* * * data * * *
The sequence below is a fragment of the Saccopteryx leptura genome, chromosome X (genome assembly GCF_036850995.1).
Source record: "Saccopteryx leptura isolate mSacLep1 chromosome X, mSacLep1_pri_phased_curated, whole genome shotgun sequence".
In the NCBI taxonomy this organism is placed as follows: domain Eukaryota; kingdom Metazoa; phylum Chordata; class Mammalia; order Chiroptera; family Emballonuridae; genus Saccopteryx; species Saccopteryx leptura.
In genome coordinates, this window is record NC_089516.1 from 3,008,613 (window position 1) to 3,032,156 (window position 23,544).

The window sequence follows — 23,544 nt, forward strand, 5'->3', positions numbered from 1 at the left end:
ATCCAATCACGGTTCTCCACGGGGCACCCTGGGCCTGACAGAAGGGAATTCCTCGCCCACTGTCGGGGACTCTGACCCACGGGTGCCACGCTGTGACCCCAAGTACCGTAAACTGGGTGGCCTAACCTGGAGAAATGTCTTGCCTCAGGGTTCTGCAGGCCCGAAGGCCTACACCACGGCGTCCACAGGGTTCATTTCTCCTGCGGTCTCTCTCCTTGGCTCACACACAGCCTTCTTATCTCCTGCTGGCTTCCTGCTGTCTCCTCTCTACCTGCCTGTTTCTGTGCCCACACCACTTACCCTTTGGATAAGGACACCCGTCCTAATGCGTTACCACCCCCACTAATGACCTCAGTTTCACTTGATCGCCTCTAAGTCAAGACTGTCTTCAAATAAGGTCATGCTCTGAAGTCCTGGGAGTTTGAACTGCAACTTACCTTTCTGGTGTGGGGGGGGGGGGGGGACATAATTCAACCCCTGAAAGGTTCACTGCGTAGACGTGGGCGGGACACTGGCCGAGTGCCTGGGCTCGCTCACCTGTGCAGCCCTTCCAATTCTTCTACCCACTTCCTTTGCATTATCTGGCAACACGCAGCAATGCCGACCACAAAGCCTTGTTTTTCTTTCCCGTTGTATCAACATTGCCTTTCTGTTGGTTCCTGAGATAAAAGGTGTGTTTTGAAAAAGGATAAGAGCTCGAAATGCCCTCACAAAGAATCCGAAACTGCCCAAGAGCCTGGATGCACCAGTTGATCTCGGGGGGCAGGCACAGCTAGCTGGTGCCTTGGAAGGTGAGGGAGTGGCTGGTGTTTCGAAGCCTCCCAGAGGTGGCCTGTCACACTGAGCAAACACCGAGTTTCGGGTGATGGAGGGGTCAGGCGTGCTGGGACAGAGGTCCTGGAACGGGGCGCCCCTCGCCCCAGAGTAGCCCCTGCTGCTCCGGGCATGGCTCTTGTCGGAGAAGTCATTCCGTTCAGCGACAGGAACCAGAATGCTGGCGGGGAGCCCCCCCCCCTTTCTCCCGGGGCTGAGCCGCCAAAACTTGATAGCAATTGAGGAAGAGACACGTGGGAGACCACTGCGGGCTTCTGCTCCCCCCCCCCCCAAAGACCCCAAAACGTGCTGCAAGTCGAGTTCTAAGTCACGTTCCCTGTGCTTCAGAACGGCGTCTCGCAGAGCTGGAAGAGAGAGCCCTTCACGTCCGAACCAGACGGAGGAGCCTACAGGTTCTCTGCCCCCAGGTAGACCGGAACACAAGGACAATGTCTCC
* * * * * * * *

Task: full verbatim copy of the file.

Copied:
The sequence below is a fragment of the Saccopteryx leptura genome, chromosome X (genome assembly GCF_036850995.1).
Source record: "Saccopteryx leptura isolate mSacLep1 chromosome X, mSacLep1_pri_phased_curated, whole genome shotgun sequence".
In the NCBI taxonomy this organism is placed as follows: domain Eukaryota; kingdom Metazoa; phylum Chordata; class Mammalia; order Chiroptera; family Emballonuridae; genus Saccopteryx; species Saccopteryx leptura.
In genome coordinates, this window is record NC_089516.1 from 3,008,613 (window position 1) to 3,032,156 (window position 23,544).

The window sequence follows — 23,544 nt, forward strand, 5'->3', positions numbered from 1 at the left end:
ATCCAATCACGGTTCTCCACGGGGCACCCTGGGCCTGACAGAAGGGAATTCCTCGCCCACTGTCGGGGACTCTGACCCACGGGTGCCACGCTGTGACCCCAAGTACCGTAAACTGGGTGGCCTAACCTGGAGAAATGTCTTGCCTCAGGGTTCTGCAGGCCCGAAGGCCTACACCACGGCGTCCACAGGGTTCATTTCTCCTGCGGTCTCTCTCCTTGGCTCACACACAGCCTTCTTATCTCCTGCTGGCTTCCTGCTGTCTCCTCTCTACCTGCCTGTTTCTGTGCCCACACCACTTACCCTTTGGATAAGGACACCCGTCCTAATGCGTTACCACCCCCACTAATGACCTCAGTTTCACTTGATCGCCTCTAAGTCAAGACTGTCTTCAAATAAGGTCATGCTCTGAAGTCCTGGGAGTTTGAACTGCAACTTACCTTTCTGGTGTGGGGGGGGGGGGGGGACATAATTCAACCCCTGAAAGGTTCACTGCGTAGACGTGGGCGGGACACTGGCCGAGTGCCTGGGCTCGCTCACCTGTGCAGCCCTTCCAATTCTTCTACCCACTTCCTTTGCATTATCTGGCAACACGCAGCAATGCCGACCACAAAGCCTTGTTTTTCTTTCCCGTTGTATCAACATTGCCTTTCTGTTGGTTCCTGAGATAAAAGGTGTGTTTTGAAAAAGGATAAGAGCTCGAAATGCCCTCACAAAGAATCCGAAACTGCCCAAGAGCCTGGATGCACCAGTTGATCTCGGGGGGCAGGCACAGCTAGCTGGTGCCTTGGAAGGTGAGGGAGTGGCTGGTGTTTCGAAGCCTCCCAGAGGTGGCCTGTCACACTGAGCAAACACCGAGTTTCGGGTGATGGAGGGGTCAGGCGTGCTGGGACAGAGGTCCTGGAACGGGGCGCCCCTCGCCCCAGAGTAGCCCCTGCTGCTCCGGGCATGGCTCTTGTCGGAGAAGTCATTCCGTTCAGCGACAGGAACCAGAATGCTGGCGGGGAGCCCCCCCCCCTTTCTCCCGGGGCTGAGCCGCCAAAACTTGATAGCAATTGAGGAAGAGACACGTGGGAGACCACTGCGGGCTTCTGCTCCCCCCCCCCCCAAAGACCCCAAAACGTGCTGCAAGTCGAGTTCTAAGTCACGTTCCCTGTGCTTCAGAACGGCGTCTCGCAGAGCTGGAAGAGAGAGCCCTTCACGTCCGAACCAGACGGAGGAGCCTACAGGTTCTCTGCCCCCAGGTAGACCGGAACACAAGGACAATGTCTCC